Chris Rosser, "Hidden Everywhere," 2006 What is it about the Asheville, NC area that breeds great songwriters like David Wilcox and Chris Rosser? Similar to Wilcox, Rosser uses a crisp acoustic guitar in an open tuning in many of his songs and like Wilcox’s latest album, some of his songs amp it up a bit. He plays a kazillion instruments including acoustic and electric guitars, keyboards, bass, mandolin, banjo, washtub and yep, right here in the liner notes it says "vase." He’s aided by some very capable sideplayers including the versatile vocals of Beth Wood, creative percussion from River Guerguerian and tasty bass work by Don Porterfield. And oh the songwriting! He deftly dodges tired clichés, presenting us with moving vignettes of everyday people. The disc opens with a bang, the upbeat "Favorite Part," a funky keyboard at its booty shakin’ center. "Anna Has a Secret" is a heartbreaking story of a young woman in 1923 who sees a doctor in the next town who "takes care of this kind of thing." There’s a wonderful Middle Eastern feel to "Broken Wing." This CD is so highly recommended that if you don’t buy it I’m driving to your house to change your mind. © Jamie Anderson

Luke Winslow-King, 2006 Luke Winslow-King's untitled 2006 CD delivers much more largess than its lack of title suggests. In fact, it's a veritable string-fest -- acoustic guitarwork is embellished by the lush additions of viola, violin and cello. Lyrics are uncomplicated and soothing. Winslow-King's voice has a quiet, haunting quality to it, reminiscent of Neil Young (if Neil were a great singer). Guest vocalist "Daisy" May Erlewine complements Luke's gentle tone on the duet "Staying People Stay, Going People Go". Other musical guests include bassist Dominic Suchyta from the newgrass band "Steppin' in It." The CD is artfully packaged, in harmony with the musical gems inside. This talented young musician, singer and songwriter comes to us from Central Michigan via New Orleans and New York. We look forward to hearing more from him and his talented friends. © Kate Shepard

Si Hayden "Nylon... For Now," 2006 This album is refreshingly honest - UK-based composer/guitarist Hayden plays the entire program solo and with no overdubs. His nylon string guitar is recorded with a hint of echo, thereby enhancing the drama of his flamenco-based style. Hayden flawlessly executes the genre's characteristic strums, descending single-string runs and soundboard taps, as in the opening track, "Like Fire." Yet he typically makes things more interesting by weaving more complex harmonies and smooth jazz elements into each of the tunes. "One Weekend" is a good example of this, exhibiting an original compositional sense while incorporating the flamenco devices to add energy and variety. He also fuses these elements on the uptempo "Are You Going to Eat All That?," which fades out too soon, and the closer, "Sounds Better in Red." He builds on Cuban rhythms in "Black Magic Nylon" as a springboard for a lively and multifaceted improvisation. Si Hayden's appeal comes from successfully melding flamenco with more modern sounds, and doing so without gimmicks or artifice - I'd love to see him perform. Both guitarists and general listeners will enjoy this CD; turn it up and enjoy. © Patrick Ragains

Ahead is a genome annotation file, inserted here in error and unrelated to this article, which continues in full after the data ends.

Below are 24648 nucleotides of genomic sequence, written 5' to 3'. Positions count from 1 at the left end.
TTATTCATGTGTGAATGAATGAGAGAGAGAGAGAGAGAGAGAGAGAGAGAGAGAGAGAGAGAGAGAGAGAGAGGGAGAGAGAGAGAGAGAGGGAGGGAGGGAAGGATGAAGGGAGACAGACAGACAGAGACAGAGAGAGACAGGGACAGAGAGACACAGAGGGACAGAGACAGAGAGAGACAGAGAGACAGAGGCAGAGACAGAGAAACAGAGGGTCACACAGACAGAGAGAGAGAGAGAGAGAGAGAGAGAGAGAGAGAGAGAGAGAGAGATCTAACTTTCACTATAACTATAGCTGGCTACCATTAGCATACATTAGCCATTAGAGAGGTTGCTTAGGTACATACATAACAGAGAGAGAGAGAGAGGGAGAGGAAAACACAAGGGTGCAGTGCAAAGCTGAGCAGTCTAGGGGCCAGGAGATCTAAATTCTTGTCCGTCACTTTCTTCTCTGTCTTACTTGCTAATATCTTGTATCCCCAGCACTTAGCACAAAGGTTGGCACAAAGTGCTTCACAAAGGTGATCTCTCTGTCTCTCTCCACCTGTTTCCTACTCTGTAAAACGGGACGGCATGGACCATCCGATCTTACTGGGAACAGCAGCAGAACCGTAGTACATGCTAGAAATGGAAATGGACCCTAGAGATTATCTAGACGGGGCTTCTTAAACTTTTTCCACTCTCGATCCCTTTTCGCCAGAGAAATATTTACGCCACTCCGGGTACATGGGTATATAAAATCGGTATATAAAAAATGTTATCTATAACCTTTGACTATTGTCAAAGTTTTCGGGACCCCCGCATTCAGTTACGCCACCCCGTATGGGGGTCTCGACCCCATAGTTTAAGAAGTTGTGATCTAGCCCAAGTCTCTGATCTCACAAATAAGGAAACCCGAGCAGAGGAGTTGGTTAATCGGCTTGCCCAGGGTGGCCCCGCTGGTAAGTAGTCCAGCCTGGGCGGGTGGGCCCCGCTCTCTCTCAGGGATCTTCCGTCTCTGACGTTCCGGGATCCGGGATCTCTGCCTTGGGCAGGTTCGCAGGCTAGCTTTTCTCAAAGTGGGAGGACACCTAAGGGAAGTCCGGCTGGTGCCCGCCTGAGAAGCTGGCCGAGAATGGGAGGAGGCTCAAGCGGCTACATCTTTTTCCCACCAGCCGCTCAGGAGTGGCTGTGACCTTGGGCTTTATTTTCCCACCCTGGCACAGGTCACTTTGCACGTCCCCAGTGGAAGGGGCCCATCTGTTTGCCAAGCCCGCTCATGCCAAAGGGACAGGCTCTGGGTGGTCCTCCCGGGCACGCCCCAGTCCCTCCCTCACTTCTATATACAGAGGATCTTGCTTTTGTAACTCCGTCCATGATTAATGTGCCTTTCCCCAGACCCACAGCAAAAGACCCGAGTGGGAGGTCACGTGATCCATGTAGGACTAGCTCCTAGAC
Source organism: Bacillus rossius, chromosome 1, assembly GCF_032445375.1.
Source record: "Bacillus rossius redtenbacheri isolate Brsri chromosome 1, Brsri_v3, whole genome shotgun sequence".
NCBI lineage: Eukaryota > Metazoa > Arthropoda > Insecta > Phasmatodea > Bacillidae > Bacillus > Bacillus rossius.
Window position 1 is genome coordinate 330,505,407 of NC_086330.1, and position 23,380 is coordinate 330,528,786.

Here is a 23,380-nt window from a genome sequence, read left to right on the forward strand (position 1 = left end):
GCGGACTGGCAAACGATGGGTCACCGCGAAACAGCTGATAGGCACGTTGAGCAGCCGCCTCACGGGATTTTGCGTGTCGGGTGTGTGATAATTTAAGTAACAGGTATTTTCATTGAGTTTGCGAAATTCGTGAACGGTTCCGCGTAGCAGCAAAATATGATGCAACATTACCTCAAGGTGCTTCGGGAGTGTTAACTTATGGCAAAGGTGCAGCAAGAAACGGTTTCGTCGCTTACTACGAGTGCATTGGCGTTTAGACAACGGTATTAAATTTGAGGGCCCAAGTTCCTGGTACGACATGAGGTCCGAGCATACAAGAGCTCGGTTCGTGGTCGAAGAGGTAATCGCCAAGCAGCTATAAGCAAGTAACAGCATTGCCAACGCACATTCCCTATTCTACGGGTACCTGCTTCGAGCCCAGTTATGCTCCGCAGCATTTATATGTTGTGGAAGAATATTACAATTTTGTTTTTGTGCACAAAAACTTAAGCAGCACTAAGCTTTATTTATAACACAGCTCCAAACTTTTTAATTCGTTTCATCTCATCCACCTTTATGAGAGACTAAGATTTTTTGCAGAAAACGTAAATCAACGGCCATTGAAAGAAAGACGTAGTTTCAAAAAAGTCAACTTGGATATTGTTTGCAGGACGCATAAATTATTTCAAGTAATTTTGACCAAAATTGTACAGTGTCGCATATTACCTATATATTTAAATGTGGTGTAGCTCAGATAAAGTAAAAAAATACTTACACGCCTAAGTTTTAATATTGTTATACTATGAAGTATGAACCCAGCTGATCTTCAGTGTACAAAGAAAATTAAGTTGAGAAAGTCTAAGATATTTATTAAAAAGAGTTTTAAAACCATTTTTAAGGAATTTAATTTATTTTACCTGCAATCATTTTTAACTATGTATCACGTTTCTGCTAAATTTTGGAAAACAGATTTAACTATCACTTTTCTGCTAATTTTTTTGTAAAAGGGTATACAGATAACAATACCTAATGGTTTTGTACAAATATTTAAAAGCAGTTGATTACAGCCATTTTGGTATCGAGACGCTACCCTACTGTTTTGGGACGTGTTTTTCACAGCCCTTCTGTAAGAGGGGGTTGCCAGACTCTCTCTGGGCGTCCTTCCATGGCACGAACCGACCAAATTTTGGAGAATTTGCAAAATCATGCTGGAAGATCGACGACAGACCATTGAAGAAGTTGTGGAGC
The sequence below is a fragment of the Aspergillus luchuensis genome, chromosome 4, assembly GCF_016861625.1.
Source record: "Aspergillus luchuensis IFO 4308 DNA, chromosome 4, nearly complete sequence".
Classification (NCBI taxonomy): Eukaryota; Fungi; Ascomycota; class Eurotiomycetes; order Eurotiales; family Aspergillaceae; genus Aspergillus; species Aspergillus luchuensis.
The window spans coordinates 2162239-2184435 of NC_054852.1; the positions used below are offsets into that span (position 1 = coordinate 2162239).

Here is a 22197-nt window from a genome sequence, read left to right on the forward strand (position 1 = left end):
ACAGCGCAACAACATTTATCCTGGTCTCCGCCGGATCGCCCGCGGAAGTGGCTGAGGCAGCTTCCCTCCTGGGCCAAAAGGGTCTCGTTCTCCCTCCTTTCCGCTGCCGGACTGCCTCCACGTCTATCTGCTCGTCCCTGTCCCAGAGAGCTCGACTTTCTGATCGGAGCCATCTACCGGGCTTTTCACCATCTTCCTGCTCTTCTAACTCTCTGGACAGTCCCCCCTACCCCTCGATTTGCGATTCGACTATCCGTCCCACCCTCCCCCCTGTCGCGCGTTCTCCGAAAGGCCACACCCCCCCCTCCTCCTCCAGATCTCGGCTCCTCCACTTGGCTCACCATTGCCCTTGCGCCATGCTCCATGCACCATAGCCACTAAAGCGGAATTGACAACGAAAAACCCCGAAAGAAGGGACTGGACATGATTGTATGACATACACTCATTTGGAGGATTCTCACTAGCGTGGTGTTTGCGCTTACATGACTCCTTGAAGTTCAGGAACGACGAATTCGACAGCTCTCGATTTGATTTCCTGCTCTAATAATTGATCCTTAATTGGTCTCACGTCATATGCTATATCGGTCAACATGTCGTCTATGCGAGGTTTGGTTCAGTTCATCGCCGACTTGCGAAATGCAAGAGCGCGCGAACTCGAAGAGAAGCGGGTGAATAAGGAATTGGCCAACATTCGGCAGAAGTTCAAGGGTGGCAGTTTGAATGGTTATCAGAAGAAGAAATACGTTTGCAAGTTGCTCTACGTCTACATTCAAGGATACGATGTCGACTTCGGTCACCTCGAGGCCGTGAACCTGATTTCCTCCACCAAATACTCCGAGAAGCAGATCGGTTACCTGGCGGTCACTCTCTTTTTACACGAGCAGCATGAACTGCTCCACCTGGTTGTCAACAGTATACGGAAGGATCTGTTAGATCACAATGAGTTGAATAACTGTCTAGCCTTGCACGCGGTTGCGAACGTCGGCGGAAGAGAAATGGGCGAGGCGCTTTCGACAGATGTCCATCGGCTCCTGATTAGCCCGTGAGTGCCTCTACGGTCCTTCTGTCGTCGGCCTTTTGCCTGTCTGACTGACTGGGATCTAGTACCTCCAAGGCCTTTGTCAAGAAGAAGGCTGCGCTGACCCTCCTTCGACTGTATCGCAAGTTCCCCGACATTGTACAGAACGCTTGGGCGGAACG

The Nick Strange Band "Stray Dog Serenades," 2006 If someone whispered in my ear that "Stray Dog Serenades" were lost Tim Buckley tracks recast in modern times, I'd believe it. Singer Dan Orcutt's expansive melodic sensibilities combined with the jazz fueled folk rock of his mates, bassist Rob Crozier and drummer Jim Latini, are most evocative of the late, great tunesmith's best recordings, but never derivative. "Your Eyes" simmers with the sweat of a live performance as the band tempers its rhythms and dynamics to compliment Orcutt's every breath. Guest backing vocalist Jessica Oberholtzer duels Orcutt throughout "Lucinda" a raging, neo-Crazy Horse romp of pathos and yearning. Delta swamp funk abounds in "Ten Dollar Date" as Orcutt's weepy slide playing pushes the rhythm section's taught syncopated beats at a furious pace. "Carrie's Orchestra" is a thumping four-to-the-bar rocker worthy of a young Springsteen. My only question; who is Nick Strange? © Tom Semioli

Justin Klump, "Something for September," 2006 23 year-old singer-songwriter Justin Klump made some very wise investment choices as a very young man. He took a road less-traveled for a teen, immersing himself in the rigors of classical guitar study and obviously earning some artistic capital in the process. Like John Mayer, Hootie & the Blowfish and Dashboard Confessional, there's an intellectual maturity to his brand of radio-ready pop which is the Holy Grail sought by every teenager with a guitar. © Alan Fark

Here's some other great music we received this month:

Art Sulger - 12-String Cycle
Sidewalk Saints - Roots Gospel Guitar
JP Jones - Magical Thinking
Richard Elliott - From Every Angle
Scott Alarik - All That is True
Isbin/Gauthier/Walton - Venice Suite
Jason Vigil - Heart Gone Sober
Matt Angus
Dimestore Dandelion - Oil and Water
Tracy S. Feldman - Survivin' in the Burbs
Greg Taylor - All in My Hands
Woodrush - So Far From Home
Oxymora - Thundering Silence
Andrés Wilson & The Waters - Ink & Sound
Paul Hlebcar - Stand Alone
Lenka Lichtenberg & Brian Katz - Pashtes
Blitch Bango - You Said She Said